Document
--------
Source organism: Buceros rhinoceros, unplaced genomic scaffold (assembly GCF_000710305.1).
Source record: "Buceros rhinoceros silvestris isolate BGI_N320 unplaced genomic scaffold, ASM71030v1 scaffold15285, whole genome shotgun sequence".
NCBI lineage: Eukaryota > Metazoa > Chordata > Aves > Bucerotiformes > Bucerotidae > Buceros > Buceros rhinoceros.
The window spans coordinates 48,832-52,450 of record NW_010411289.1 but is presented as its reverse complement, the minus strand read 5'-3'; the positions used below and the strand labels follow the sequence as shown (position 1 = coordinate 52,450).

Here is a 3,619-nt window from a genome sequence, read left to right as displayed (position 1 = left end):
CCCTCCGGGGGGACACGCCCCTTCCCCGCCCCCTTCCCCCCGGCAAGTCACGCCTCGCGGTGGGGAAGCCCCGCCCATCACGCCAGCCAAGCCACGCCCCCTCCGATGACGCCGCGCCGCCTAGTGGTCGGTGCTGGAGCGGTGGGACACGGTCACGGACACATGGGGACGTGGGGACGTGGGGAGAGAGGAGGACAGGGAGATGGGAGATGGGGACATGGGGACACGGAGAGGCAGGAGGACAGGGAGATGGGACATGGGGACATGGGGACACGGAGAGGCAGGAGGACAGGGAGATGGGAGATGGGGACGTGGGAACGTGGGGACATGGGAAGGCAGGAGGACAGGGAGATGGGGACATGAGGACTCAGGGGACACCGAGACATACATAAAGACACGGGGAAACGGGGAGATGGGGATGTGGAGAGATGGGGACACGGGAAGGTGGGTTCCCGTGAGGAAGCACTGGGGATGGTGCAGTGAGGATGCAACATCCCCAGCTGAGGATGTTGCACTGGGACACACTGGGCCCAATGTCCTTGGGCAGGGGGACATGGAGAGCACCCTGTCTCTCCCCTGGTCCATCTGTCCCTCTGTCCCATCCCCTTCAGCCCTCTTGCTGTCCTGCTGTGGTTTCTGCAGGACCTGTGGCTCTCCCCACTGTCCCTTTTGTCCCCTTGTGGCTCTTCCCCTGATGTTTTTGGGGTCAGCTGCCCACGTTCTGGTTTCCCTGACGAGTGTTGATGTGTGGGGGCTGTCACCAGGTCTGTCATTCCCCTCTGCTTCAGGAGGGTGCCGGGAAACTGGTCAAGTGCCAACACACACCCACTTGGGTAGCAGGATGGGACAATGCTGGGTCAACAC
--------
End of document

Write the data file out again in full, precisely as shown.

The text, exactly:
Source organism: Buceros rhinoceros, unplaced genomic scaffold (assembly GCF_000710305.1).
Source record: "Buceros rhinoceros silvestris isolate BGI_N320 unplaced genomic scaffold, ASM71030v1 scaffold15285, whole genome shotgun sequence".
NCBI lineage: Eukaryota > Metazoa > Chordata > Aves > Bucerotiformes > Bucerotidae > Buceros > Buceros rhinoceros.
The window spans coordinates 48,832-52,450 of record NW_010411289.1 but is presented as its reverse complement, the minus strand read 5'-3'; the positions used below and the strand labels follow the sequence as shown (position 1 = coordinate 52,450).

Here is a 3,619-nt window from a genome sequence, read left to right as displayed (position 1 = left end):
CCCTCCGGGGGGACACGCCCCTTCCCCGCCCCCTTCCCCCCGGCAAGTCACGCCTCGCGGTGGGGAAGCCCCGCCCATCACGCCAGCCAAGCCACGCCCCCTCCGATGACGCCGCGCCGCCTAGTGGTCGGTGCTGGAGCGGTGGGACACGGTCACGGACACATGGGGACGTGGGGACGTGGGGAGAGAGGAGGACAGGGAGATGGGAGATGGGGACATGGGGACACGGAGAGGCAGGAGGACAGGGAGATGGGACATGGGGACATGGGGACACGGAGAGGCAGGAGGACAGGGAGATGGGAGATGGGGACGTGGGAACGTGGGGACATGGGAAGGCAGGAGGACAGGGAGATGGGGACATGAGGACTCAGGGGACACCGAGACATACATAAAGACACGGGGAAACGGGGAGATGGGGATGTGGAGAGATGGGGACACGGGAAGGTGGGTTCCCGTGAGGAAGCACTGGGGATGGTGCAGTGAGGATGCAACATCCCCAGCTGAGGATGTTGCACTGGGACACACTGGGCCCAATGTCCTTGGGCAGGGGGACATGGAGAGCACCCTGTCTCTCCCCTGGTCCATCTGTCCCTCTGTCCCATCCCCTTCAGCCCTCTTGCTGTCCTGCTGTGGTTTCTGCAGGACCTGTGGCTCTCCCCACTGTCCCTTTTGTCCCCTTGTGGCTCTTCCCCTGATGTTTTTGGGGTCAGCTGCCCACGTTCTGGTTTCCCTGACGAGTGTTGATGTGTGGGGGCTGTCACCAGGTCTGTCATTCCCCTCTGCTTCAGGAGGGTGCCGGGAAACTGGTCAAGTGCCAACACACACCCACTTGGGTAGCAGGATGGGACAATGCTGGGTCAACAC